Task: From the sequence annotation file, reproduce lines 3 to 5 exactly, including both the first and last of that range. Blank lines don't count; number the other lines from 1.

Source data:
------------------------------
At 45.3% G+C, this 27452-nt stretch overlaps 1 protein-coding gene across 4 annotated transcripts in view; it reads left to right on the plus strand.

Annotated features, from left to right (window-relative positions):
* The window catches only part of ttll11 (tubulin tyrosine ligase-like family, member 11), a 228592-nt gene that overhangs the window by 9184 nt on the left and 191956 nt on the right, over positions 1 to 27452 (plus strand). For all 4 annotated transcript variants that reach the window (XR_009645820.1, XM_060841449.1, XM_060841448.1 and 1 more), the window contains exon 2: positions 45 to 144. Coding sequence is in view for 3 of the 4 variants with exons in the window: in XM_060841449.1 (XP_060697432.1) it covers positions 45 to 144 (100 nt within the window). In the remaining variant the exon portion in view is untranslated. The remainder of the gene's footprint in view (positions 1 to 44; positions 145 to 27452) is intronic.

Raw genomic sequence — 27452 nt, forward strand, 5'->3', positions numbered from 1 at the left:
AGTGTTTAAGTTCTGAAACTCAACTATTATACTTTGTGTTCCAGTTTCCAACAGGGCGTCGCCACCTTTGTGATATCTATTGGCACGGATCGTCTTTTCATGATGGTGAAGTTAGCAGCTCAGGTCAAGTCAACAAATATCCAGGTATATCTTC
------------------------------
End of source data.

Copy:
* The window catches only part of ttll11 (tubulin tyrosine ligase-like family, member 11), a 228592-nt gene that overhangs the window by 9184 nt on the left and 191956 nt on the right, over positions 1 to 27452 (plus strand). For all 4 annotated transcript variants that reach the window (XR_009645820.1, XM_060841449.1, XM_060841448.1 and 1 more), the window contains exon 2: positions 45 to 144. Coding sequence is in view for 3 of the 4 variants with exons in the window: in XM_060841449.1 (XP_060697432.1) it covers positions 45 to 144 (100 nt within the window). In the remaining variant the exon portion in view is untranslated. The remainder of the gene's footprint in view (positions 1 to 44; positions 145 to 27452) is intronic.

Raw genomic sequence — 27452 nt, forward strand, 5'->3', positions numbered from 1 at the left:
AGTGTTTAAGTTCTGAAACTCAACTATTATACTTTGTGTTCCAGTTTCCAACAGGGCGTCGCCACCTTTGTGATATCTATTGGCACGGATCGTCTTTTCATGATGGTGAAGTTAGCAGCTCAGGTCAAGTCAACAAATATCCAGGTATATCTTC